HID lights make for safer nighttime driving because they provide more light than regular halogens. A HID headlight gets 300% more light while using 35% less electricity by using noble gases to charge the lamp. If you’re driving an electric vehicle, this will help you get more miles on a single charge. You can choose the color temperature for further customization. Overall, you’ll consume less electricity and prolong your battery life.

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          5. Tire upgrade

          summertires

            Great tires can greatly improve your car’s handling and fuel economy. If you don’t have to drive in a lot of extreme seasonal conditions, high performance summer tires offer less resistance to the road, which means more efficiency. They’re made of harder rubber, so they wear out less and have a tread pattern that lessens bite and maximizes how the tire takes to the concrete. If you do drive in icy or extreme conditions, all season high performance tires are your best bet.

            6. Dyno tune

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            dyno

              Modern cars come equipped with an onboard computer, and you can tune up the computer’s settings to get better performance. Tuning is something you should do if you decide to do the exhaust and intake mods, but it’s also beneficial quite simply as a hack to make your onboard computer run the car more efficiently. A Dyno tune involves a professional who hooks up your car to a Dynanometer (an instrument that measures mechanical power) and makes adjustments to air-fuel ratios, as well as other settings, to get peak power.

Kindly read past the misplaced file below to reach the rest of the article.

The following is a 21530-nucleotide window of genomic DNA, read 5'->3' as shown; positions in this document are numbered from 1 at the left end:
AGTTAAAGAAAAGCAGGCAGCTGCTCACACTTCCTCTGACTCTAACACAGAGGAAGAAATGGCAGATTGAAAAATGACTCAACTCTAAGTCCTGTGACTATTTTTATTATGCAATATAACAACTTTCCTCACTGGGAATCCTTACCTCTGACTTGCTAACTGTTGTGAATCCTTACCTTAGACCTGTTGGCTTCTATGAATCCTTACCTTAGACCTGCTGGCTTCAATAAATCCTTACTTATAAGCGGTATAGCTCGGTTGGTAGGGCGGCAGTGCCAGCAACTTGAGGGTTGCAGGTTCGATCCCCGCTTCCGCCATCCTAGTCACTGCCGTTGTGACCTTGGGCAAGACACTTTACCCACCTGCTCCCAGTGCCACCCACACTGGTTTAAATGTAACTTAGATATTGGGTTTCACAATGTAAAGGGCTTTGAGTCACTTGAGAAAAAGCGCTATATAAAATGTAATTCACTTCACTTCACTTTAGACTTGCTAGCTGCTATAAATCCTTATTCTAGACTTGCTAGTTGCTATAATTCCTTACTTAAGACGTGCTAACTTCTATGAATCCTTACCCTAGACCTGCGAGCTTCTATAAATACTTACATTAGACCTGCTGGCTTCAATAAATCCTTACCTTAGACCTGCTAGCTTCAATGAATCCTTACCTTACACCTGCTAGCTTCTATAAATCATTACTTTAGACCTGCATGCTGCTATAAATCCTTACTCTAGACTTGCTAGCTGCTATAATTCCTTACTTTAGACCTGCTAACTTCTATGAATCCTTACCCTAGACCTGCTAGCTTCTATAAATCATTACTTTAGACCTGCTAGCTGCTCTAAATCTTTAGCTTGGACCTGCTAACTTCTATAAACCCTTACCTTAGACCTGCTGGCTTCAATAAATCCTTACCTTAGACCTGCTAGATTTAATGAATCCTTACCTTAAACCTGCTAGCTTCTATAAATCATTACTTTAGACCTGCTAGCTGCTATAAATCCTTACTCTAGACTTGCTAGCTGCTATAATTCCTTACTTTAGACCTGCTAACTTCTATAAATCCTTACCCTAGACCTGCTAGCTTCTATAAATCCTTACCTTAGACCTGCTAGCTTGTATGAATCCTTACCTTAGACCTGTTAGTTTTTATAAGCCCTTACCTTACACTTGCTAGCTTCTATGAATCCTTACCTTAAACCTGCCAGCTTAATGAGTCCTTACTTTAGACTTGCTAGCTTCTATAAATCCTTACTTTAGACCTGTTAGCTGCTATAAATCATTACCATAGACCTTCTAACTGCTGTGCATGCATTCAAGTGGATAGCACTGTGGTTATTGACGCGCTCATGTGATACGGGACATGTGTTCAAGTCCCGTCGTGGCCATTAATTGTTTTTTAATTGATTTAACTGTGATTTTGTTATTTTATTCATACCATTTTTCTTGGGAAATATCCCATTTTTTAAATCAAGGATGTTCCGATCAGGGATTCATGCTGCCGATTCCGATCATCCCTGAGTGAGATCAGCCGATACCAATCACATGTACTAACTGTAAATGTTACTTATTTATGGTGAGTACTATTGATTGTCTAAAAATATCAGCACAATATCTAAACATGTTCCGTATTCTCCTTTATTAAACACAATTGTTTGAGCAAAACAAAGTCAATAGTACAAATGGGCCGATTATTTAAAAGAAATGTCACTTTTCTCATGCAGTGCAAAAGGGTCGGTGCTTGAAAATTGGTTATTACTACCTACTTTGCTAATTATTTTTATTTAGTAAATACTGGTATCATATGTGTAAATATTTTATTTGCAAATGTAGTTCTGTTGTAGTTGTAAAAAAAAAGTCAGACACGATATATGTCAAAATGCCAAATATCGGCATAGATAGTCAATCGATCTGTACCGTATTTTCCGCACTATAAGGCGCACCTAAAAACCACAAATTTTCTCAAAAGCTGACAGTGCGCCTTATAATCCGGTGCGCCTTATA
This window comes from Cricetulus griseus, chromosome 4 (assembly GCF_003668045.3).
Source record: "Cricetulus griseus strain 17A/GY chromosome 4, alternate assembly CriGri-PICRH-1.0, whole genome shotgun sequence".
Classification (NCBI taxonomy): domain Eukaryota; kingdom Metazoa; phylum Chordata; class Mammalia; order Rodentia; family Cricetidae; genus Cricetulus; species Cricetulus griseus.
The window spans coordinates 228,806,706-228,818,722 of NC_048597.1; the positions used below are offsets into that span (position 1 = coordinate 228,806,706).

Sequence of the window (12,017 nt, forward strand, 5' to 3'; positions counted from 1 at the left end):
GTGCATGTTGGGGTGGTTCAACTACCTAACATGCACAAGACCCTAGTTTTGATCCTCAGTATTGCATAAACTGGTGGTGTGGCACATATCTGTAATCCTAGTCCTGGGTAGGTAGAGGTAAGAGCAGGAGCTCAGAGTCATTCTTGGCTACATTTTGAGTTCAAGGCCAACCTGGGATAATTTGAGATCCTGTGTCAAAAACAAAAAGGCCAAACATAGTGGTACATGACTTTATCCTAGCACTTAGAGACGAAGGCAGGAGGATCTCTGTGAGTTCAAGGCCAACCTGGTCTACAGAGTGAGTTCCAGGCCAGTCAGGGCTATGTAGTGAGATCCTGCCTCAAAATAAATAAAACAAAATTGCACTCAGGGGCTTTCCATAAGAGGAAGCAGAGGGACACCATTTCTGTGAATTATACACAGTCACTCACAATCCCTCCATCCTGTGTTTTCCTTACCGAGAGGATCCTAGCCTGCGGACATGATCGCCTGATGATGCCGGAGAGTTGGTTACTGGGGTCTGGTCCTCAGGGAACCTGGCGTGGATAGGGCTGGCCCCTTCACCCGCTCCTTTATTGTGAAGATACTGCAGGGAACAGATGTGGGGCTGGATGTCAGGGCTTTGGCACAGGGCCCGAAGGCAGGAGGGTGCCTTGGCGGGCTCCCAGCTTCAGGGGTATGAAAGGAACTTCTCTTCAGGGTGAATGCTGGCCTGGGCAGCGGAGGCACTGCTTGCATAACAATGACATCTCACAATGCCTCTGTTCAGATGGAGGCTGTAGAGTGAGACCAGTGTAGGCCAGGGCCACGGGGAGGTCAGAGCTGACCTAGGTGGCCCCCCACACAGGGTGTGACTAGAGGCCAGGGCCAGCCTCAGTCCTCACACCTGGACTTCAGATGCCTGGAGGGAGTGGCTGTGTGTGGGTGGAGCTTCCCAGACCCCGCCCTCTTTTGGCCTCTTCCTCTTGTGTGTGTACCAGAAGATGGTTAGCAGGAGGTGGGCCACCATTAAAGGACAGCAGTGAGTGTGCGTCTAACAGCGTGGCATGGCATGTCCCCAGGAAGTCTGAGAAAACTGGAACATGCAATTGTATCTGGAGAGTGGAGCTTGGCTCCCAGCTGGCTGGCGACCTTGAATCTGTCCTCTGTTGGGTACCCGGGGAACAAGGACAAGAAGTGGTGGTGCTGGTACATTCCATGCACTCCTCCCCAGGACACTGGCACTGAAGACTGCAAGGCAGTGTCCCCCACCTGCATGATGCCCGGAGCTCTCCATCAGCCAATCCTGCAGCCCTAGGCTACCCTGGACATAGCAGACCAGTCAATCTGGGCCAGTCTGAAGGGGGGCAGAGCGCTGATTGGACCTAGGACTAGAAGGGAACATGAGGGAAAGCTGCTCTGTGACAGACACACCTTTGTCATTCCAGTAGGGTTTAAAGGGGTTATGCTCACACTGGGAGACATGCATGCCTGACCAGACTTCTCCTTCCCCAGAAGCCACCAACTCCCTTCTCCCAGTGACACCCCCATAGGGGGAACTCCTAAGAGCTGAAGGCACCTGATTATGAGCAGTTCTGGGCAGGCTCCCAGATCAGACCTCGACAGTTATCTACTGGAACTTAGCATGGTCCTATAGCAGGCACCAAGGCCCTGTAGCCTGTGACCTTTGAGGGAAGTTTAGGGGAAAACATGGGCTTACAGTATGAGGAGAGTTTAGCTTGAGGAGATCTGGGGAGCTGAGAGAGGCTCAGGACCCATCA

More by this author

              Dan Matthews, CPRP

              A Certified Psychosocial Rehabilitation Practitioner with an extensive background working with clients on community-based rehabilitation.

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              Last Updated on February 15, 2019

              7 Tools to Help Keep Track of Goals and Habits Effectively

              7 Tools to Help Keep Track of Goals and Habits Effectively

              Now that 2011 is well underway and most people have fallen off the bandwagon when it comes to their New Year’s resolutions (myself included), it’s a good time to step back and take an honest look at our habits and the goals that we want to achieve.

              Something that I have learned over the past few years is that if you track something, be it your eating habits, exercise, writing time, work time, etc. you become aware of the reality of the situation. This is why most diet gurus tell you to track what you eat for a week so you have an awareness of the of how you really eat before you start your diet and exercise regimen.